But judging from the reactions here, it's not a courtesy I should expect from an equine vet. The confrontation could have been avoided entirely if the vet had calmly said "I'm sorry, but we simply don't have the staff to do that. I'm sorry if you thought we would"
                        I don't think that the vet treats my horse any differently, in a medical sense, than he would a male or big-time client. I was simply speculating that if I were male, or more important, he would not have lost his temper and raised his voice to me when I had not (yet) done either.
                        There is only one staff person in this office, so perhaps I really am expecting too much. And perhaps I am expecting too much attention for one person with one horse.
                        And I have asked for an appointment first thing in the morning, they won't schedule one, for whatever reason.


                        • #32
                          Originally posted by Hinderella View Post
                          When the office staff did call to say that I was late, I did not yell, or raise my voice. I did say, in a perfectly normal tone of voice, that I thought that calling to let me know that they would be 2 hours late was simply something that I expected as a professional and common courtesy.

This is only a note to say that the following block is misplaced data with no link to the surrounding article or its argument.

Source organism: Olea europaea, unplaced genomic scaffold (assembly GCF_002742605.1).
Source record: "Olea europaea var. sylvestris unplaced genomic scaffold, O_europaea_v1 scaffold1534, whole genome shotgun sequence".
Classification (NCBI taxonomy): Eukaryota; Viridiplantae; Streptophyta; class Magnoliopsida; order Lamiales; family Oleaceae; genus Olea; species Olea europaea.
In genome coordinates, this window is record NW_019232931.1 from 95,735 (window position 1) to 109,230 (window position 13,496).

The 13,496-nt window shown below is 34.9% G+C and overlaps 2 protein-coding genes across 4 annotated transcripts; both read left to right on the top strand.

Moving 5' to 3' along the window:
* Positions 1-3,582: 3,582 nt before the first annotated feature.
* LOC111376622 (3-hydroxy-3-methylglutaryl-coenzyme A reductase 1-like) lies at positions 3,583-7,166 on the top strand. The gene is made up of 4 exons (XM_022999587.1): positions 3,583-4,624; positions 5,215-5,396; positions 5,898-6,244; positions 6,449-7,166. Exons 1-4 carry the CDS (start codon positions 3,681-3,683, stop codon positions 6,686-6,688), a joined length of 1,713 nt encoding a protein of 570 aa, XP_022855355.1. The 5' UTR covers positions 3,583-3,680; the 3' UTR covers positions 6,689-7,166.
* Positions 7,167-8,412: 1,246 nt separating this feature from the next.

But judging from the reactions here, it's not a courtesy I should expect from an equine vet. The confrontation could have been avoided entirely if the vet had calmly said "I'm sorry, but we simply don't have the staff to do that. I'm sorry if you thought we would"
                          I said it before...repeating myself because you keep saying it...
                          They did call you to tell you the vet was going to be late. You say so yourself that they called you. And then you go on and complain and whimper how it must be too much to ask that they call you and tell you that the vet is going to be late.

                          I realize the vet/office did not call you at the time you wanted them to call by but that is very different than what you are saying, you are saying that you must be asking too much that they call.

                          It is frustrating to me and I am not your vet...or a vet at all.

                          If you want service that requires a bigger office staff then pick a vet with a bigger office staff, do not complain about the situation you chose to use.


                          • #33
                            I usually have my vet's cell number - all I have to say is "how long ?" and I'm organized.

                            You did not handle this well. That's all.
                            ... _. ._ .._. .._


                            • #34
                              I never expect my vet or farrier to be here when they say! I think one time my previous vet actually came on time and I wasn't even ready and he had to wait on me. We laughed about it. I know they try to schedule so much time per call but remember when they are at your place and you say " oh by the way, while you are here..." You just blew the whole day. A call would have been nice and appreciated and they did call, just not soon enough.


                              • Original Poster

                                Equibrit, my vet does not give out his cell. I did call the office, they did not answer the phone and did not return my call.